Hopefully later this week I'll be able to get the few parts I need to get it booting and see what I can do. Once I get it up and running with parts that I previously owned as obtained for an ill-conceived troubleshooting plan, parts I've gotten for free or used the barter system to obtain, I'll be revising some of the quick fixes, also once work quites down.
     
    Last edited: 18 Mar 2019
  7. Cheapskate

    Cheapskate Insane? or just stupid?

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    If you already haven't amassed a pile of standoffs from old rigs, then you should probably go with 6-32 screws from the back and the old custom-fit Bic pen spacer.
    Finding a fit for Dell's flavor-of-the-month stamped risers would be a pain otherwise.
    Don't be shocked. I'm always here during breakfast. :D
     
  8. Brett89

    Brett89 Active Member

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    Unfortunately all the spares I have are standard. Oh well, time to go to the surplus hardware store (frickin' love that place.)
    I was mentioning you commenting on the thread as I remember watching your "blooballs" build progress and enjoying the build and commentary.
     
  9. Cheapskate

    Cheapskate Insane? or just stupid?

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    Ha! I popped in here because I remembered you. I didn't realize you had been bittech-afk that long.
     
  10. Brett89

    Brett89 Active Member

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    Honored. I've been around, but out of the case mod section at least. Went to a laptop in school desktop didn't do much.



    So this post signifies the end of Phase 1 of the rebuild, getting standardised parts to fit. Phase 2 will be more engineering and prototyping changes to help make the case flow air better or mount accessories better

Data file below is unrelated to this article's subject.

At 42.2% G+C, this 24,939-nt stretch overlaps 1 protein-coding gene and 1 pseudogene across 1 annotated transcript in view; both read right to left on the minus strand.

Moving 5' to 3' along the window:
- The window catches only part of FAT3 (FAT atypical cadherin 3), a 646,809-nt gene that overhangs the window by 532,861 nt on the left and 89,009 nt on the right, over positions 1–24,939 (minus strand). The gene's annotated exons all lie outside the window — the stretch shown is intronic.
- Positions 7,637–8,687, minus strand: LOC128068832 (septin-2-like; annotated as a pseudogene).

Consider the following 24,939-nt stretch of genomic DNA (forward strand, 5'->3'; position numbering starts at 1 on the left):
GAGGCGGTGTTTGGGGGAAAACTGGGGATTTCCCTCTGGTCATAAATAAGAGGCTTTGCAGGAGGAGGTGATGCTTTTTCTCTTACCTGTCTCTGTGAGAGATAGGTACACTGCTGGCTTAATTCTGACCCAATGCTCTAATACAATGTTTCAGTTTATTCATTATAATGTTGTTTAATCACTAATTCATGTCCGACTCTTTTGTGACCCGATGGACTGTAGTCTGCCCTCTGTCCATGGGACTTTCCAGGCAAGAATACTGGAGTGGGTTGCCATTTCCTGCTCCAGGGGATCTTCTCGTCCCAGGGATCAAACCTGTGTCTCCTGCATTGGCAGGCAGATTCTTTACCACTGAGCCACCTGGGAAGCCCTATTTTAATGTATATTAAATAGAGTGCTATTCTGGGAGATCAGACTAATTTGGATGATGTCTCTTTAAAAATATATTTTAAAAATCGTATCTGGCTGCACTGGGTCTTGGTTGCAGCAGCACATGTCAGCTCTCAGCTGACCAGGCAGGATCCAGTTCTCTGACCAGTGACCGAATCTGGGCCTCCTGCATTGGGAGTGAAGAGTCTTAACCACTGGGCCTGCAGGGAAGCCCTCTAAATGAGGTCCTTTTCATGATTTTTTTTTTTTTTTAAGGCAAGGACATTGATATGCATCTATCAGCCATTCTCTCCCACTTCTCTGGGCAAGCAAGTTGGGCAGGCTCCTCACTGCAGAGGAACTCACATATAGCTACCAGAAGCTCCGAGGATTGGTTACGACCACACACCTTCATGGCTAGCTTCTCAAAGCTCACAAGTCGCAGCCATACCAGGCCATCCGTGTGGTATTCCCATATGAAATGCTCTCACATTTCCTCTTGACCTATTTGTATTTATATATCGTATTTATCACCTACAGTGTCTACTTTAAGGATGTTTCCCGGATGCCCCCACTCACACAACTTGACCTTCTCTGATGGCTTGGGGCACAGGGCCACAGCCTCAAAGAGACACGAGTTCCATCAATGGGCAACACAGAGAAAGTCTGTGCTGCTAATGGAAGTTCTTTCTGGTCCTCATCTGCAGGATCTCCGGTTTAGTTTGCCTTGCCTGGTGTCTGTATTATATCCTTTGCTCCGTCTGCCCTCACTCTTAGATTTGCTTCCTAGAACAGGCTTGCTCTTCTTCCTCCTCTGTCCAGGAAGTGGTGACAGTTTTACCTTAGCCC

.
    [sarcasm] That way I can sell these mods to the BURGEONING Dell Dimension XPS case mod market, watch out MNPCTECH![/sarcasm]

    [​IMG]
    So I managed to get the stock fan enclosure to fit back into it's home by the motherboard I/O panel, so that was excellent. I've now got a 3 pin fan in there to give me actual speed control.
    I traded for a stock intel HSF since it actually fits and a heatsink is better than no heatsink.

    There was a bar runnnig across the side panel for rigidity , that interfered with the graphics card power cables, so I removed the bar. Side seems reasonably stable.

    I also acquired a SATA beige DVD-ROM drive. I was surprised to find that combo, but quite happy.
    [​IMG]

    The color match is pretty good! Doubt I'll really use it but it's better than a hole in the case.

    [​IMG]
    There's the whole front of the case in a well-lit area. I cleaned the case with a Mr. Clean Magic Eraser, got most of the scuffs off the case and really seemed to clean it up. I also got my replacement Intel Inside Pentium sticker, so I was pleased how that came out!

    [​IMG]
    The Win XP Pro sticker still on the side of the case, it's part of it's life and I didn't want to remove it, much like the "Eric" on the back.

    [​IMG]

    Here's the side of the case, with uncle chester coming round the side. And behind the chair is the Spanish Inquisition.

    [​IMG]
    Here's a good picture of how the back turned out. I will be getting a longer more aggressive file to help smooth some of the longer cuts out and make them more uniform. I also tried to get some information from Dell on the original spec of the build, I was told it had a Pentium Pro in it originally, but I couldn't get any information from Dell. Not too surprising since it's from March 20th 1997.

    [​IMG]

    And the interior. Parts will be coming out shortly for phase 2 so I didn't care too much about the cable management. Once it's done I can tie things down nicely. It's a pretty tight case but things fit fairly well. the new DVD drive is shorter thankfully, so that gives me some less strained cables.



    Goals for Phase 2

    • Clean up the backpanel cuts and repaint exposed areas gray (will have to wait for warmer weather)